I found some information on Chizhevsky's work at a Cycles Research Institute site, and downloaded his Physical Factors of the Historical Process. I wasn't impressed.
He picked out historical events and attempted to match them with sunspot cycles. The means by which he picked them out isn't obvious, and the assignment of exact dates is frequently arbitrary. Since this is matched against time periods of a few years each (the usual 11-year cycle is divided into four sections), there are certainly possibilities of cherry-picking here, and no information on how that was guarded against, and if it was. There is a list of cholera epidemics, and no mention of other diseases. The cycles for most of his period of study are measured nine to a century, with only moderate attempts to account for the actual cycles.
The attempt to break WWI down by sunspot cycles seems forced. Having read several books about it, I wouldn't have guessed 1915 as the period of greatest violence, although he claims that as a peak of violence. There was a lot of fighting against Russia that year, although less than in 1916's Brusilov offensive, and not a whole lot in France and Belgium, particularly compared to 1916's Verdun and Somme battles. He attributes the 1917 Russian Revolution to another outburst of sunspots, but overall the fighting had abated some since 1916, with the Russian and French armies seriously demoralized and incapable of large offensives.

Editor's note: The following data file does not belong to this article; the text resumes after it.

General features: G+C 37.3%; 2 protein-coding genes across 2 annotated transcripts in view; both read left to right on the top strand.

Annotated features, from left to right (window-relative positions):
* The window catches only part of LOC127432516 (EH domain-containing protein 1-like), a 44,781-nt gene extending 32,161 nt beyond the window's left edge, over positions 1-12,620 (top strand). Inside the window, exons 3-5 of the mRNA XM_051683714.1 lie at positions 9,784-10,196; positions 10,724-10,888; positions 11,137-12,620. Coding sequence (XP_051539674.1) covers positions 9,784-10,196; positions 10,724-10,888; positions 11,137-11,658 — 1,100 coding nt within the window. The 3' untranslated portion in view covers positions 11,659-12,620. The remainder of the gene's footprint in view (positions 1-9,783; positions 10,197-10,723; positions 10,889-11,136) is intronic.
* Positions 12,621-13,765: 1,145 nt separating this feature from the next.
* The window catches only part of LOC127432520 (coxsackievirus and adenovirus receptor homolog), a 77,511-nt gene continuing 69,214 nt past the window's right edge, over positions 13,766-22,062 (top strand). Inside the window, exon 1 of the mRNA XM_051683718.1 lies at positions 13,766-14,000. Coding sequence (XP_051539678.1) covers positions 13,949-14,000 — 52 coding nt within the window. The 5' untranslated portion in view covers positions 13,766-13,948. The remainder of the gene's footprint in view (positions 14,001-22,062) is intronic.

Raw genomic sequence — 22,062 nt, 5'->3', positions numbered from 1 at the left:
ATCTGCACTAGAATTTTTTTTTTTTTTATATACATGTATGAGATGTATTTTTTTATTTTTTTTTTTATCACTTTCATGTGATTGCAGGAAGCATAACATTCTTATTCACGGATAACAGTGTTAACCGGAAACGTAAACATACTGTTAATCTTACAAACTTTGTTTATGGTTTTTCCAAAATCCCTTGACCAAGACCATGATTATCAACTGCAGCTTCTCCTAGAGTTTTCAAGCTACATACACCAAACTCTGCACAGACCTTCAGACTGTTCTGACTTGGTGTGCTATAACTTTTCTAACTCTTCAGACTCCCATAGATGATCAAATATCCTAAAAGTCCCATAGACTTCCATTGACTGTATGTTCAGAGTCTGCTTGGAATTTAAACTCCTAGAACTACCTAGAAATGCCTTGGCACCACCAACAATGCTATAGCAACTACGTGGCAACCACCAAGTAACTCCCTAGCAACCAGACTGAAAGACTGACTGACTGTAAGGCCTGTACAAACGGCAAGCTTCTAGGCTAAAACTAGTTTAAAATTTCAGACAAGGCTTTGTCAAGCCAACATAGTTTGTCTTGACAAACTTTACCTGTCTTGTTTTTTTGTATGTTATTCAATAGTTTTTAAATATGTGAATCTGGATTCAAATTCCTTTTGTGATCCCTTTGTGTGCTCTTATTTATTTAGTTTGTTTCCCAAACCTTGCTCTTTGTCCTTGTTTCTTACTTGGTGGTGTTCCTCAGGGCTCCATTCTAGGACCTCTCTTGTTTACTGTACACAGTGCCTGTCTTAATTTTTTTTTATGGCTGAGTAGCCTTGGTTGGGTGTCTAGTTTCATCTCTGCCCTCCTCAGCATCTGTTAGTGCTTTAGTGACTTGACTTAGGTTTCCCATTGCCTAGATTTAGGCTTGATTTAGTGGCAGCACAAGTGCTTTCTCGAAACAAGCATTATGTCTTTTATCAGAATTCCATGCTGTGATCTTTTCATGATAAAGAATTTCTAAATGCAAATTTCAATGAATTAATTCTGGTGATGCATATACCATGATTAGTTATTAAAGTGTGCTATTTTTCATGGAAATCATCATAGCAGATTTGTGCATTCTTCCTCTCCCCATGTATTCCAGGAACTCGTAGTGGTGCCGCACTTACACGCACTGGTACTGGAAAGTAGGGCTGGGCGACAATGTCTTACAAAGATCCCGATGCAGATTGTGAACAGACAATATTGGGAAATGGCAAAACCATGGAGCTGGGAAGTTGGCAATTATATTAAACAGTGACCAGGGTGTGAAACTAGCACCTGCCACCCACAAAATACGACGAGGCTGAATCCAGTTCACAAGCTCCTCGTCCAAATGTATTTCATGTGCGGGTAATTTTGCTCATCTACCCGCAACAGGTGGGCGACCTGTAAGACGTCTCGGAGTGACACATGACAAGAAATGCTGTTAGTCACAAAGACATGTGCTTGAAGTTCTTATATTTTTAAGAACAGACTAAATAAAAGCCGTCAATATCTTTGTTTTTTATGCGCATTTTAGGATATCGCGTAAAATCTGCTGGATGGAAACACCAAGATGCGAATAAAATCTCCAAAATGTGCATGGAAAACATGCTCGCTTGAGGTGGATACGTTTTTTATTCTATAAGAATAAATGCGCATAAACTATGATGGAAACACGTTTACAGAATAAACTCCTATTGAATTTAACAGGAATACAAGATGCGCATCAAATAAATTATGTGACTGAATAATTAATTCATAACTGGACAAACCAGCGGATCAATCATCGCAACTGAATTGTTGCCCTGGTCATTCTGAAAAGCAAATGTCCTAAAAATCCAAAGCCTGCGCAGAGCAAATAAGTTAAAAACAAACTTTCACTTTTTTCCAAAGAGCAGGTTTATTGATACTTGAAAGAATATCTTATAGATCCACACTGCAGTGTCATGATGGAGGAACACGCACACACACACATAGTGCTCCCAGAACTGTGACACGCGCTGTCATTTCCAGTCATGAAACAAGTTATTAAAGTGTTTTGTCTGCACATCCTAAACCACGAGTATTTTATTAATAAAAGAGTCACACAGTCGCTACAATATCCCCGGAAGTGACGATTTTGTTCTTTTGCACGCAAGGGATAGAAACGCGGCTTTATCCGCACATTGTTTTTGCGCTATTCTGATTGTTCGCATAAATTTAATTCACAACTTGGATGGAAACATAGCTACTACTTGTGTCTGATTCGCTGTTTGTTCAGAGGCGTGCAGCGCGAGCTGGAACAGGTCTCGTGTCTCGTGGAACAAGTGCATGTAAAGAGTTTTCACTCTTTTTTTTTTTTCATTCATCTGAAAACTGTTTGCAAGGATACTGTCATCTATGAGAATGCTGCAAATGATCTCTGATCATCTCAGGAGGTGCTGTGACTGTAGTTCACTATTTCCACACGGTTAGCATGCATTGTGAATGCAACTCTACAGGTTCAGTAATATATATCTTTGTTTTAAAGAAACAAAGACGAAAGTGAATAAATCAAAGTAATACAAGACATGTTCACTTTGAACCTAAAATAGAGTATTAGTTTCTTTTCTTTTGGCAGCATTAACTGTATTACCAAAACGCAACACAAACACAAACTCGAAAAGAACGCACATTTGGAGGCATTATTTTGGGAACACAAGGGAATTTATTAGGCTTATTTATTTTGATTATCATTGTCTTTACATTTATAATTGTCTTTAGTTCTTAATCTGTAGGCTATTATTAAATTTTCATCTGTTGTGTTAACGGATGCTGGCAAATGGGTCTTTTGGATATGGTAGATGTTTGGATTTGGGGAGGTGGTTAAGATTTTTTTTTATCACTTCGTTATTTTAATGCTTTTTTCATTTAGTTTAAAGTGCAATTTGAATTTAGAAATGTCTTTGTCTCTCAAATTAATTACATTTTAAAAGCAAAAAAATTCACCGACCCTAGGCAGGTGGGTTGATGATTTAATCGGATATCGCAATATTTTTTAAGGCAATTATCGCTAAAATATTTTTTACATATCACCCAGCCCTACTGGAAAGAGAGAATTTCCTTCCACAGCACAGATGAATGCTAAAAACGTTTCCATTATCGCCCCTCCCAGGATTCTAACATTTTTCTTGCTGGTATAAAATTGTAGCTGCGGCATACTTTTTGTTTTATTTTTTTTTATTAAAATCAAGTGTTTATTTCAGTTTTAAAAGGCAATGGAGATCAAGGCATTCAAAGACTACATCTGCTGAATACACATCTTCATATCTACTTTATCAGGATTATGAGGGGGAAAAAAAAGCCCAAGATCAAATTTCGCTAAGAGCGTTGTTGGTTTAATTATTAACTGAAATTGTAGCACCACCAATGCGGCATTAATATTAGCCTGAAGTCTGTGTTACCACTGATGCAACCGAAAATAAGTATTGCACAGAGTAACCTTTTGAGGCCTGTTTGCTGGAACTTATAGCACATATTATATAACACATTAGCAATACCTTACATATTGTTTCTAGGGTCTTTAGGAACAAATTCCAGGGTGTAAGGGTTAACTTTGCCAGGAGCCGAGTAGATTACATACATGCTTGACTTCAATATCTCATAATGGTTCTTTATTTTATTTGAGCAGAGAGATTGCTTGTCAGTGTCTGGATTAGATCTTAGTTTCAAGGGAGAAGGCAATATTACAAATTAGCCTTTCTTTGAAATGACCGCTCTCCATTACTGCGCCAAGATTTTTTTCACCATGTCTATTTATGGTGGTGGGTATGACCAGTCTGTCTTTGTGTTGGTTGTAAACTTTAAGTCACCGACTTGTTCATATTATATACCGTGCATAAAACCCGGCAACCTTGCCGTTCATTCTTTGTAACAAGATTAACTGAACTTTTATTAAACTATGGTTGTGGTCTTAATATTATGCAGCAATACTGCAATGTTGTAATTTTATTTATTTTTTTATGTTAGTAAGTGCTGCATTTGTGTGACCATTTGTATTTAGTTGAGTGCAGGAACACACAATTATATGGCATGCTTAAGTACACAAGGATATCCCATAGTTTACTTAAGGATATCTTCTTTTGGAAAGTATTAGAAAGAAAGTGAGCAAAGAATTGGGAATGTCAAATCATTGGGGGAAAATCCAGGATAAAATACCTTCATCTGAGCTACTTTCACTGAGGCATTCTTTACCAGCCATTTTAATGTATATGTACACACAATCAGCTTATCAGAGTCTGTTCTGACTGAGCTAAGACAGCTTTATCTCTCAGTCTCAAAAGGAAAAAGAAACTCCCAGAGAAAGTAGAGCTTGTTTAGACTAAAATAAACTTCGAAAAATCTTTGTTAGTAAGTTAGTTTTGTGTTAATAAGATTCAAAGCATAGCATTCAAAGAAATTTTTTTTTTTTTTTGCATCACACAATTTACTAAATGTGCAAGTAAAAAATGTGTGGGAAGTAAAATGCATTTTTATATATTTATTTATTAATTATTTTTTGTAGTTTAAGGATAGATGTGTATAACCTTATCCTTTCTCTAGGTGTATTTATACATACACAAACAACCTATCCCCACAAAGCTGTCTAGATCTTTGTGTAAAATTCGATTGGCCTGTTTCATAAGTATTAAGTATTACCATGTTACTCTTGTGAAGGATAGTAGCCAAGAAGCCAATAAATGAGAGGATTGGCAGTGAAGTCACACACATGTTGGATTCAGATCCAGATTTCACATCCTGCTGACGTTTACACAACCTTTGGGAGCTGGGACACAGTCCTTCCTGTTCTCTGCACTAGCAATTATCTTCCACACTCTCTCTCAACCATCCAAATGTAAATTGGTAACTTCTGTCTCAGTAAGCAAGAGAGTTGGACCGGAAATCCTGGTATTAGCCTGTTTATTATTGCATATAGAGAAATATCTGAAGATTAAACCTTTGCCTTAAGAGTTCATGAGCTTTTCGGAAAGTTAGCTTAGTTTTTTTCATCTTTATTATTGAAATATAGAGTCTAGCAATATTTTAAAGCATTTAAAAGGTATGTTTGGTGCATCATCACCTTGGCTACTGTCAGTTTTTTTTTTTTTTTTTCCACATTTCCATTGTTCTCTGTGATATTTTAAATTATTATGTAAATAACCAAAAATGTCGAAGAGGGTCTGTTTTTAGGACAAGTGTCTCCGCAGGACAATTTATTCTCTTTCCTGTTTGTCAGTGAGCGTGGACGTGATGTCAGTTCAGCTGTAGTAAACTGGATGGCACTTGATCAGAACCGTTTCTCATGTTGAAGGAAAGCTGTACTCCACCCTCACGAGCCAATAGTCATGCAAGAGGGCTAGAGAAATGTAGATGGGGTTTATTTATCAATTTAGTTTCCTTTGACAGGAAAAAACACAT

The article that you linked was sensationalistic, and tied the maxima of 1990 to the Kuwait wars and 2001 to one (admittedly large) act of terrorism and two invasions (one in 2003), ignoring other cycle points. Counting back from 1990 by elevens, we get 1979, which was fairly quiet, 1968, when the Vietnam War was about to wind down but still raging (like the Tet Offensive), 1957, a fairly quiet year over most of the globe, and 1946, when very little of military consequence happened, as the world tried to recover from WWII.
It seems to me that any major disturbances should show up more clearly in crime rates, but I saw nothing about crime rates in a quick look at the CRI site, and I've never heard of an eleven-year cycle there.
In short, I have failed to see appropriate evidence for the claim.